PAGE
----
Item #69713 The Book Of The Law [technically called Liber AL vel Legis, sub figura CCXX as delivered by XCIII = 418 to DCLXVI]. Association copy - from the libraries of Louis Umfreville Wilkinson, later Oliver Marlow Wilkinson.
The Book Of The Law [technically called Liber AL vel Legis, sub figura CCXX as delivered by XCIII = 418 to DCLXVI].
The Book Of The Law [technically called Liber AL vel Legis, sub figura CCXX as delivered by XCIII = 418 to DCLXVI].

The Book Of The Law [technically called Liber AL vel Legis, sub figura CCXX as delivered by XCIII = 418 to DCLXVI].

Pasadena: Privately issued: The O.T.O. / Church of Thelema, 1938 [1942]. First U.S. Edition. Softcover, small octavo (5 x 6 1/2 inches) 50pp. (+ 6pp adverts at rear) Booklet stapled in gilt-stamped blue wrappers, with title and A.'. A.'. sigil gilt stamped on upper wrapper.
The First U.S. Edition of "The Book of the Law," this copy from the library of Aleister Crowley's close friend, Louis Wilkinson, with his ownership name and address ("Louis Wilkinson / Hazelbury Bryan / Sturminster Newton / Dorset") on the half-title page and his markings on the pages throughout. Louis Umfreville Wilkinson (1881-1966) was an English man-of-letters who wrote a number of satirical autobiographical and fictional works, mostly under the pseudonym "Louis Marlow." He was a good friend of Crowley's, the two had an extensive correspondence, and Crowley respected Louis Wilkinson's literary skills to the extent that he engaged him to prepare a popular edition of Crowley's commentaries on "Liber AL." Crowley also made Louis Wilkinson one of his executors, and it was Wilkinson who caused some uproar amongst the more excitable members of the press and public by reading from Crowley's "Hymn to Pan" and other of his works at the Beast's funeral. Louis's son, Oliver, also knew Crowley well; indeed he was the one that found Crowley the rooms at Netherwood that became his final home and Crowley, along with John Cowper Powys, is said to have jointly shared the honour of being Oliver's godfather. Following his father's death in 1966 Oliver Wilkinson inherited many of the Crowley books and papers that had belonged to Louis, including a large number of letters, signed, and inscribed items. This copy of "The Book of the Law" was amongst the items that he inherited from his father Louis.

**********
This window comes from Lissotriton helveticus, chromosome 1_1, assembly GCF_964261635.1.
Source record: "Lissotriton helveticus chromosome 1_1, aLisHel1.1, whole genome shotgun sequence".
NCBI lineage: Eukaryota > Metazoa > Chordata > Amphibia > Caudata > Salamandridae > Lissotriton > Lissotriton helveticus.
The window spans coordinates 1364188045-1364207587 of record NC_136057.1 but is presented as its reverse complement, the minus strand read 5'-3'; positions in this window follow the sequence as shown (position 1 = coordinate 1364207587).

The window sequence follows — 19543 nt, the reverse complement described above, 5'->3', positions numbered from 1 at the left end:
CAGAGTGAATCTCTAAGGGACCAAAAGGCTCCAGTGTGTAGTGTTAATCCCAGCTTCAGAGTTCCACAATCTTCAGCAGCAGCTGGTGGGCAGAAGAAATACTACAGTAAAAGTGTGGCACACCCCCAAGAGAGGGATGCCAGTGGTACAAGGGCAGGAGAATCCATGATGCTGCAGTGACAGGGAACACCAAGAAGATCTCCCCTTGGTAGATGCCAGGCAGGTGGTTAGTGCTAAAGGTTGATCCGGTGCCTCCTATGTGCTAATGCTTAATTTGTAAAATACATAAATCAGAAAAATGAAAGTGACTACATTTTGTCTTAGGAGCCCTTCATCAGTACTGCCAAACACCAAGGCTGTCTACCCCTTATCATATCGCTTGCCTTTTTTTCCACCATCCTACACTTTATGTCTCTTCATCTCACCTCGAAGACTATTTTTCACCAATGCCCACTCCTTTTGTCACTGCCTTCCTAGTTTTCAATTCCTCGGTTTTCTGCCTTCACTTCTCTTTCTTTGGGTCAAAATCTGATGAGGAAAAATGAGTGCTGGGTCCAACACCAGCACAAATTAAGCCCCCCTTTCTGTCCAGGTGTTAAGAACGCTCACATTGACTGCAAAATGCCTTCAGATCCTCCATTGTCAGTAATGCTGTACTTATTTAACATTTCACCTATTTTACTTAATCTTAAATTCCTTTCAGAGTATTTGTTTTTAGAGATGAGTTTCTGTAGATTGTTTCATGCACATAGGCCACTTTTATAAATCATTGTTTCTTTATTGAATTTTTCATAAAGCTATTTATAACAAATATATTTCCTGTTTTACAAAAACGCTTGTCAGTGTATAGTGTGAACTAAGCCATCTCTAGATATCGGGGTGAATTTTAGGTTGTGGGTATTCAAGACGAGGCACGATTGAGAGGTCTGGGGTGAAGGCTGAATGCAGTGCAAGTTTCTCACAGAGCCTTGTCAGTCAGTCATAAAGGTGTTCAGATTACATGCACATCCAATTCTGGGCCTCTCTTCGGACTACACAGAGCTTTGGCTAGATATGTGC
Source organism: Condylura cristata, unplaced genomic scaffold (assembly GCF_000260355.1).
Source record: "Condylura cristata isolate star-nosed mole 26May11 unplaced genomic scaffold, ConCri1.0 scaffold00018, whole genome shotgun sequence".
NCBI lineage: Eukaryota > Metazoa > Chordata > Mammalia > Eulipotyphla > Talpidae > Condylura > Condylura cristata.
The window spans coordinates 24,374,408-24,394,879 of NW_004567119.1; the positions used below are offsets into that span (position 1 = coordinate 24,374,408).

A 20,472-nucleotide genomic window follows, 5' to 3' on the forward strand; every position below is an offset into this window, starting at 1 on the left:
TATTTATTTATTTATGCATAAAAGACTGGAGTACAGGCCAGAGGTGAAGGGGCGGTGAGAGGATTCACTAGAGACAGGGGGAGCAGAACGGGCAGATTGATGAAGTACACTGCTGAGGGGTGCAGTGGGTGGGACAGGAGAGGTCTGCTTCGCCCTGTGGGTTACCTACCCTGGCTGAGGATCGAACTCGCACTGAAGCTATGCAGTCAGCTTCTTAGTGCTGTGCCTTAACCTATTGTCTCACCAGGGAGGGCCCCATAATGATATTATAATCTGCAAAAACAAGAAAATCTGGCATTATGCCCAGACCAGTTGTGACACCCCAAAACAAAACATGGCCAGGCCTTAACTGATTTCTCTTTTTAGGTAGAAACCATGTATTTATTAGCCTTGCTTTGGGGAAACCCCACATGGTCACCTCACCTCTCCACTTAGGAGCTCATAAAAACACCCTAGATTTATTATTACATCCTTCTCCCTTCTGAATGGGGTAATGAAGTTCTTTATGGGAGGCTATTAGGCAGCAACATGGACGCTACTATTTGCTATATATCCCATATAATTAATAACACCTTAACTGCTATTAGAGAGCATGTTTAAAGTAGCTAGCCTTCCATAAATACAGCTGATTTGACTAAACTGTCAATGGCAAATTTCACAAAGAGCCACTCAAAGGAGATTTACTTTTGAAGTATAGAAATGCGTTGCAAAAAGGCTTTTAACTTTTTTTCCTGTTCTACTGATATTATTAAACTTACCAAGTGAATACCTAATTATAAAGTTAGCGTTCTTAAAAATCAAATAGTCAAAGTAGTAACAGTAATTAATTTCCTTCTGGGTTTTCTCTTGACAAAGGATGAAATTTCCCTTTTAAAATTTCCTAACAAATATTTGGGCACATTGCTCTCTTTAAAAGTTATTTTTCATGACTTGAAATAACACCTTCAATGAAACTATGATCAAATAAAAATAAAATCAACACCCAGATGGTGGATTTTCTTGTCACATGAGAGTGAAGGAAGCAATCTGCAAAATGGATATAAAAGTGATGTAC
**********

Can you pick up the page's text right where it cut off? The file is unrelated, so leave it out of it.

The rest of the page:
In the 1980s, following an approach by publisher Tony Naylor, Oliver refreshed his interest in Crowley, meeting with a number of contemporary Crowley afficiandos, and writing an Introduction to a new edition of his father's book "Seven Friends" which included a chapter-long reminiscense of Crowley.
In 2021 Weiser Antiquarian books acquired the remains of Oliver's Crowley collection, which comprised some of the books and pieces of ephemera that had belonged to his father, as well as books that he himself had bought or been given in the 1980s and 1990s. A small posthumous book-label, tipped in at the rear, identifies it as having come from his collection.
This edition was prepared by Wilfred Talbot Smith ("Frater Omnia Velle Nihil" = "Frater V.O.V.N." = "Frater Voven" / "Frater 132", 1885-1957), a pioneer of Thelema in North America: an early member of British Columbia Lodge No 1 of the O.T.O., then head of Agape Lodge of the O.T.O. in California, founder of "The Church of Thelema," a long term associate of Aleister Crowley, and subject of Martin Starr's biography "The Unknown God." The text of this edition was directly from the British edition of 1938, although it omits the final three leaves of notices and advertisements, and instead adds a two page notice headed simply "O.T.O." comprising material about the Order extracted from "The Equinox." According to Smith's biographer, Martin P. Starr, the reset text was carefully checked, but in a typical case of overlooking the obvious, they forgot to replace the original publication date on the title page (1938) with the intended publication date October 31, 1942. In a perhaps deliberate acknowledgement of wartime sensitivities, the words "Democracy Dodders" which had been the very first sentence of the fifth chapter the Introduction were omitted. The book was published under the imprint of The Church of Thelema, 1003 S. Orange Grove Avenue, Pasadena California. It is a handsome production, and is one of the few Thelemic publications prepared by a follower of which Crowley himselfis known to have approved.
As noted, from the library of Louis Wilkinson with his ownership name and address on the front free end-paper. Approx. 14 pages have vertical lines and small crosses inked in the margins, obviously marked thus to remind Louis Wilkinson of particular passages he felt to be significant. One inch tear down spine from the top edge, wrappers have a little shelf wear and some very light marks. General light signs of age and use, but still a VG+ copy. A particularly interesting association copy given Louis Wilkinson's friendship with Crowley and work on his commentaries to "The Book of the Law." Item #69713